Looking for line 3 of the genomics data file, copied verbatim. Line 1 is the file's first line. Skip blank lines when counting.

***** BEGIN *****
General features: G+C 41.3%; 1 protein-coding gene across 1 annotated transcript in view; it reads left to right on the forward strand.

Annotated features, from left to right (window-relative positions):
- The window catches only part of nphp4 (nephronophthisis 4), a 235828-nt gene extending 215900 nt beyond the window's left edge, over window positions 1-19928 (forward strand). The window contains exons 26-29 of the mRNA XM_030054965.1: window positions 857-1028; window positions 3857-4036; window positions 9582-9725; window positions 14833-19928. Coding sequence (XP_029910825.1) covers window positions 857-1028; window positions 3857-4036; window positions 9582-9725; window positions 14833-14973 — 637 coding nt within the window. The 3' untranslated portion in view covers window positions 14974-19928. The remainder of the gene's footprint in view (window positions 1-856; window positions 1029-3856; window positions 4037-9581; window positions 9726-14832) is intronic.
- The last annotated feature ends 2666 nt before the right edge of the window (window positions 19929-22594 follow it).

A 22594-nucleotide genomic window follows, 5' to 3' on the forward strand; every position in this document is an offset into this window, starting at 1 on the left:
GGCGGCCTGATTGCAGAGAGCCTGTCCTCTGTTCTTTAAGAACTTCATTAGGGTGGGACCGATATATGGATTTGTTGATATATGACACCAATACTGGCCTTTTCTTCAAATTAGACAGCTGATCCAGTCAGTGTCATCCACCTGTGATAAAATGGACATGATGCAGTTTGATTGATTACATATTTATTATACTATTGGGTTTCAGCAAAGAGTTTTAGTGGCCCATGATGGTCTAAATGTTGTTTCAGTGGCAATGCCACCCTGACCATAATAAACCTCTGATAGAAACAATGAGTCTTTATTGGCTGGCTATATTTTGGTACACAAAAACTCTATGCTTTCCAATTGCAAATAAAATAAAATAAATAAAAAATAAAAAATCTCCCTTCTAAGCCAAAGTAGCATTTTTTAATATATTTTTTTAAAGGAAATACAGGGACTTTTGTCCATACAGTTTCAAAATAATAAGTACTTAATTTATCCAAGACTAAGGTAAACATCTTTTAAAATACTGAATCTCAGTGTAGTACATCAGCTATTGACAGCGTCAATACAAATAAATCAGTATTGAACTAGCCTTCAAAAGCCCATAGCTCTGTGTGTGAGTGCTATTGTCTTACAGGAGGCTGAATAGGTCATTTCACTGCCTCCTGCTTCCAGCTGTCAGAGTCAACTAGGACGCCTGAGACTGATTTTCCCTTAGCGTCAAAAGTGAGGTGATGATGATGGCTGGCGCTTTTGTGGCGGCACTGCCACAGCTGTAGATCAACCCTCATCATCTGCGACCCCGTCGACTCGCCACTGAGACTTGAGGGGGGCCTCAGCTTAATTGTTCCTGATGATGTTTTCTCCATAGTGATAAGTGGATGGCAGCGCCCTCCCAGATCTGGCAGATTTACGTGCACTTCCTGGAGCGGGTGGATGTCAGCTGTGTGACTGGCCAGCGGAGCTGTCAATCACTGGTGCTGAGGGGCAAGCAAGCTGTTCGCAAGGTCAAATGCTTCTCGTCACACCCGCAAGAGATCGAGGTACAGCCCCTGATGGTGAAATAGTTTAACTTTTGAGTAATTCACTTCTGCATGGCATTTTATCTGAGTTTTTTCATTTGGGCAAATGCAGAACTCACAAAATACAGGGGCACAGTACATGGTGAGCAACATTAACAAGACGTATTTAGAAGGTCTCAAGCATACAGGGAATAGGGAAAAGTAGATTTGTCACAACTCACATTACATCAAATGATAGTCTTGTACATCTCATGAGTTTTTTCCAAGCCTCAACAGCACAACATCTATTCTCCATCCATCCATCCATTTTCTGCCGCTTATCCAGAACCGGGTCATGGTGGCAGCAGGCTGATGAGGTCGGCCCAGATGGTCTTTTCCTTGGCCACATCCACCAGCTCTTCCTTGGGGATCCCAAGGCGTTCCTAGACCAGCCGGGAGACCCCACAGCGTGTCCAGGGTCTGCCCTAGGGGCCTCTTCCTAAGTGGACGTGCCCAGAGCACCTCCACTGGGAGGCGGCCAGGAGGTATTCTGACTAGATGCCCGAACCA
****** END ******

- The window catches only part of nphp4 (nephronophthisis 4), a 235828-nt gene extending 215900 nt beyond the window's left edge, over window positions 1-19928 (forward strand). The window contains exons 26-29 of the mRNA XM_030054965.1: window positions 857-1028; window positions 3857-4036; window positions 9582-9725; window positions 14833-19928. Coding sequence (XP_029910825.1) covers window positions 857-1028; window positions 3857-4036; window positions 9582-9725; window positions 14833-14973 — 637 coding nt within the window. The 3' untranslated portion in view covers window positions 14974-19928. The remainder of the gene's footprint in view (window positions 1-856; window positions 1029-3856; window positions 4037-9581; window positions 9726-14832) is intronic.